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THE VIRGINIA MUSEUM OF FINE ARTS (VMFA) named Valerie Cassel Oliver its new Sydney and Frances Lewis Family Curator of Modern and Contemporary Art. Recognized for her ability to connect with artists and identify promising emerging figures, Cassel Oliver is expected to invigorate the department, introducing an innovative exhibition program and a broad range of new artistic voices. 

Cassel Oliver joins the Richmond museum from the Contemporary Arts Museum Houston where she served for 16 years, rising to senior curator. She starts at VMFA on July 7.

“Valerie is one of the most dynamic and respected contemporary curators in her field. She brings an impressive network of contacts from across the arts community, and she has an established record of organizing exhibitions that explore topical themes that resonate with viewers,” said VMFA Director Alex Nyerges. 

“In her new curatorial role at VMFA, she will have the resources to apply her talents in building our museum collections. Based on her previous experience, as well as her curatorial vision, she will undoubtedly push the institution in exciting new directions.”


IN ANNOUNCING HER APPOINTMENT, VMFA emphasized its intention to expand its collection with a commitment to improving representation. According to the museum, Cassel Oliver’s “first priority at VMFA will be to review the modern and contemporary art holdings, and develop a collection plan. A primary focus for her acquisition strategy, in line with the museum’s strategic plan, will be to add more works by African American and African-diasporic artists.”

Based on what is currently on view in VMFA’s collection galleries, its sincerity is evident. The 21st century art exhibition features works by Jack Whitten, Thornton Dial, Titus Kaphar, Julie Mehretu, Mickalene Thomas, Trenton Doyle Hancock, and Kehinde Wiley, along with installations by Radcliffe Bailey and Theaster Gates.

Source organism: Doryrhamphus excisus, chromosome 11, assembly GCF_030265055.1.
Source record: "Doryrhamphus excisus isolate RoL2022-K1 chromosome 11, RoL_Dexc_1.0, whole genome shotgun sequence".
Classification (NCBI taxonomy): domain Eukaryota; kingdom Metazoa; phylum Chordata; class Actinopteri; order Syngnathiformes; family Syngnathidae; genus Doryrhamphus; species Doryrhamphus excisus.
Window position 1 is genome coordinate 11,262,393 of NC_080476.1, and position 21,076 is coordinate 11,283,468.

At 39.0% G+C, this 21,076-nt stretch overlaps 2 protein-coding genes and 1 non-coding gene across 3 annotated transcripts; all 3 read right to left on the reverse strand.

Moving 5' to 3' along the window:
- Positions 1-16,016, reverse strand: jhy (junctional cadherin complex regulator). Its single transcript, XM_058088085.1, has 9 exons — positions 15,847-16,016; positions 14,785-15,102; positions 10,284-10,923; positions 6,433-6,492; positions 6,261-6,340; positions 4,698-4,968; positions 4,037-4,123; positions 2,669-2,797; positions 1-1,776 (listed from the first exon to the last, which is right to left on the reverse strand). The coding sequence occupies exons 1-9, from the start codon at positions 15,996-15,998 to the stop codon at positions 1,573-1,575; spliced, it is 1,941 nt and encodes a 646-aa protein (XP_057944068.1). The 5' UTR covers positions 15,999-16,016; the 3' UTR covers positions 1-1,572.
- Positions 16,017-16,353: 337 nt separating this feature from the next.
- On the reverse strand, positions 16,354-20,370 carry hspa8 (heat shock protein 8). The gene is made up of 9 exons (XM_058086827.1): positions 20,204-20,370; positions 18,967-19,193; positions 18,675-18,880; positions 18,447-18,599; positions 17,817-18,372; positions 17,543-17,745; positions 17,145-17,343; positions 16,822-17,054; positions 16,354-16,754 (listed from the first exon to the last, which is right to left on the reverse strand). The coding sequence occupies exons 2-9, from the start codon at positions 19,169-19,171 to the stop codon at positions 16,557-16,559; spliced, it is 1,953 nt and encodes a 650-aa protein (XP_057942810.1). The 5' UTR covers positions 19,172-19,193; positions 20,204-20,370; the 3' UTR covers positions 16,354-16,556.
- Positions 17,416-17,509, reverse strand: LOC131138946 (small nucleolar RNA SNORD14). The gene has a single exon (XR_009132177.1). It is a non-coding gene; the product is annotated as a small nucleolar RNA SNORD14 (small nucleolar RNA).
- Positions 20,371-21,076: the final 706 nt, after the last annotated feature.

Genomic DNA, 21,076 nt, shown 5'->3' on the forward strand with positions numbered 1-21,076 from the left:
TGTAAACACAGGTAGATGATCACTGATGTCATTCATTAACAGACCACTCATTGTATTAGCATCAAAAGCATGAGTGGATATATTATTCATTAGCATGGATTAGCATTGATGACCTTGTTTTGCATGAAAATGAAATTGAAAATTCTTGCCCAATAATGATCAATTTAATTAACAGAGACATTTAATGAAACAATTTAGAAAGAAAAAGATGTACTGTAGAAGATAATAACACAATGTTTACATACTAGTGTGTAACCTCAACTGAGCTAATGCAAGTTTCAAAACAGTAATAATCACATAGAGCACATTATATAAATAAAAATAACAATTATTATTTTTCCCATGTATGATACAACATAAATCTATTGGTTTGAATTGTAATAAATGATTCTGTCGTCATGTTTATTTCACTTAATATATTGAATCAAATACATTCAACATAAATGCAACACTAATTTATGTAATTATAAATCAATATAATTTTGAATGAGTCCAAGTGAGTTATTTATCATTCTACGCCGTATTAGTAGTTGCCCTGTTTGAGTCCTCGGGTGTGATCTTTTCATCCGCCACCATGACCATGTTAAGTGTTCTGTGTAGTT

Paintings by Beauford Delaney, Jacob Lawrence, and Aaron Douglas appear in the 20th century galleries, along with painted plaster busts by Richmond Barthe of Booker T. Washington and Paul Laurence Dunbar. The museum’s new acquisitions include a major Romare Bearden collage and paintings by Palmer Hayden and Eldzier Cortor. The Hayden and Cortor works are on view.

“Recent, considered acquisitions have positioned VMFA for sustained dialogues in contemporary art. I’m excited to continue that conversation, thinking not only of the current collection and the legacy of these works from a new perspective—a perspective that takes into account my own imprint through new acquisitions and exhibitions,” Cassel Oliver said.


DURING HER LENGTHY TENURE at CAM Houston, Cassel Oliver organized countless group shows and solo exhibitions “that generated greater audience engagement by extending the artist’s reach beyond traditional institutional walls.” Standouts include “Radical Presence: Black Performance in Contemporary Art” (2012). A touring exhibition spanning the 1960s to present, it was billed as the first comprehensive survey of performance art by black visual artists.